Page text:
Based on a little bit of research, it seems like adding quinoa is a good idea. Here’s why:
Pronounced (KEEN-wah) , quinoa is a little known whole grain that was discovered about 5,000 years ago by the Incas. The Incas referred to quinoa as the mother of all grains. In modern times, research confirmed this ancient wisdom. In fact, the United Nations referenced to quinoa as a “super crop” for its potential to feed the world’s hungry and NASA found it to be the ideal food for long-duration flights. Even further, the National Restaurant Association named quinoa as the hottest trend in side dishes for 2010.
Although it is technically the seed of a large plant called Chenopodium quinoa, a distant relative of spinach, beets, and chard, the US classifies it as a whole-grain. Here’s why I’d recommend it:
- Quinoa is one of only a few plant foods that provide all the amino acids (protein building blocks) necessary for a “complete” protein. Studies show a half-cup of cooked quinoa makes more than 4 grams of protein.
- Quinoa is documented to reduce risk for stroke, type-2 diabetes, and heart disease.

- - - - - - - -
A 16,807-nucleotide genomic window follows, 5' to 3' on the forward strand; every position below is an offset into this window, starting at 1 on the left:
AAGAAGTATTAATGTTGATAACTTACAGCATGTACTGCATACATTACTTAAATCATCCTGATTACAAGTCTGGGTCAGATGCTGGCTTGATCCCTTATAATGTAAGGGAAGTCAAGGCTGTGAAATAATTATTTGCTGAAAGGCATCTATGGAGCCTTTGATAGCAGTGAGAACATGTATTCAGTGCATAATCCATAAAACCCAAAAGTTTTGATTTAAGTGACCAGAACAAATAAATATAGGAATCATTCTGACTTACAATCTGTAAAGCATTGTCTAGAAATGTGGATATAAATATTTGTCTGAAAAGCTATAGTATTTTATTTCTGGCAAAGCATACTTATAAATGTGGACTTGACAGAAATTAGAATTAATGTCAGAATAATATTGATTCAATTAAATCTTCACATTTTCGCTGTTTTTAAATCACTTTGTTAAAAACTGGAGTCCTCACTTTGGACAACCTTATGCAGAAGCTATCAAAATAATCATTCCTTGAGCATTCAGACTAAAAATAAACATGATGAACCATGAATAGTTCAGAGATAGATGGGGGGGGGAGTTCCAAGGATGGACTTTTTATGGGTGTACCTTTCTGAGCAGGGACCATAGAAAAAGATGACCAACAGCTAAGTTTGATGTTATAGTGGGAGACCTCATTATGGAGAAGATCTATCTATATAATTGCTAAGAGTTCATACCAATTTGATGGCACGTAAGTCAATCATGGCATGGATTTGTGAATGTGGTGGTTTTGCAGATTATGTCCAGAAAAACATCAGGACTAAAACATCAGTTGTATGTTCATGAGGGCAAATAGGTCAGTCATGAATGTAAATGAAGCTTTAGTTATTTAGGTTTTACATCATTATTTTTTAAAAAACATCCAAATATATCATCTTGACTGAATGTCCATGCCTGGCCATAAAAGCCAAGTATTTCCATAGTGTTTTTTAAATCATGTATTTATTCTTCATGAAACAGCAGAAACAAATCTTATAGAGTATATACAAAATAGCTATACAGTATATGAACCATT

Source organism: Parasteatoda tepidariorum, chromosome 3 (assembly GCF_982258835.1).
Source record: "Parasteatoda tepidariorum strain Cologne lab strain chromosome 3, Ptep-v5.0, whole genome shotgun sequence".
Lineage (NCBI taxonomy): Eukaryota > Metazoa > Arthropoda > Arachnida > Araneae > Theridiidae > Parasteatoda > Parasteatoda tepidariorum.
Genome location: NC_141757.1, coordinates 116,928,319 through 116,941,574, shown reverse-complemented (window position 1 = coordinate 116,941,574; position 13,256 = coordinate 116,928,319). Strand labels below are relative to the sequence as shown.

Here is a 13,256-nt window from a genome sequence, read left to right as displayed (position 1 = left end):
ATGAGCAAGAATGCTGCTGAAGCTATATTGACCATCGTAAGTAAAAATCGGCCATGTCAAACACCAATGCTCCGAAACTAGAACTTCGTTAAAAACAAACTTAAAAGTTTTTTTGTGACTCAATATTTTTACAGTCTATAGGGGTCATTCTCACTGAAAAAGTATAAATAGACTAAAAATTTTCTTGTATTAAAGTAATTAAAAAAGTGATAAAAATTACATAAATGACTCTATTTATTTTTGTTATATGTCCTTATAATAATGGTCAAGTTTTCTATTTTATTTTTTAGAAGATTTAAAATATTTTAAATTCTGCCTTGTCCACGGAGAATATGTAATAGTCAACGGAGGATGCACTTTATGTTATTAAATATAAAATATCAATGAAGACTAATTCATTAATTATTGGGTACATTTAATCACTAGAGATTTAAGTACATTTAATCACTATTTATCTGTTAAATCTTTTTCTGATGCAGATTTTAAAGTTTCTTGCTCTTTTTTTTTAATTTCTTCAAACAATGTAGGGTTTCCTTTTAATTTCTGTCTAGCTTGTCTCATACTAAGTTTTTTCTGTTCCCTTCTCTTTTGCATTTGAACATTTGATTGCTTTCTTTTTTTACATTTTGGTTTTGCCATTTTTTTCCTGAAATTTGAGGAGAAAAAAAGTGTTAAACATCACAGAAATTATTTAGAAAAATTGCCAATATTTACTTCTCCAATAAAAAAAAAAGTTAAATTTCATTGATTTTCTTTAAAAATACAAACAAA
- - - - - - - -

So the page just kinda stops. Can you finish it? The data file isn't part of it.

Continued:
- Quinoa supports weight management as it helps you feel fuller, longer.
- Quinoa ranks the highest among all grains in potassium (159 mg in half cup), associated with a beneficial effect for lowering blood pressure.
- Quinoa is high in iron and most B-vitamins, which is good for energy, hair and nails as well as the nervous system and circulatory system.
- Quinoa is a good source of zinc, a trace mineral beneficial to prostate gland and reproductive organs.
- Quinoa is a good source of copper, an essential mineral for metabolic processes in association with amino acids and vitamins.
- Quinoa is a good source of magnesium, a vital mineral to heart function.
- Quinoa is a good source of manganese, a trace mineral involved in various metabolic functions such as formation of connective tissue (like tendons and ligaments), blood sugar regulation, immune function and fat and carbohydrate metabolism.
The only downside is for those who need to reduce oxalate consumption due to risk for kidney stones. Quinoa does have oxalate, so consult with your physician or nutritionist if concerned.
Thank you for reading and best of health to you!
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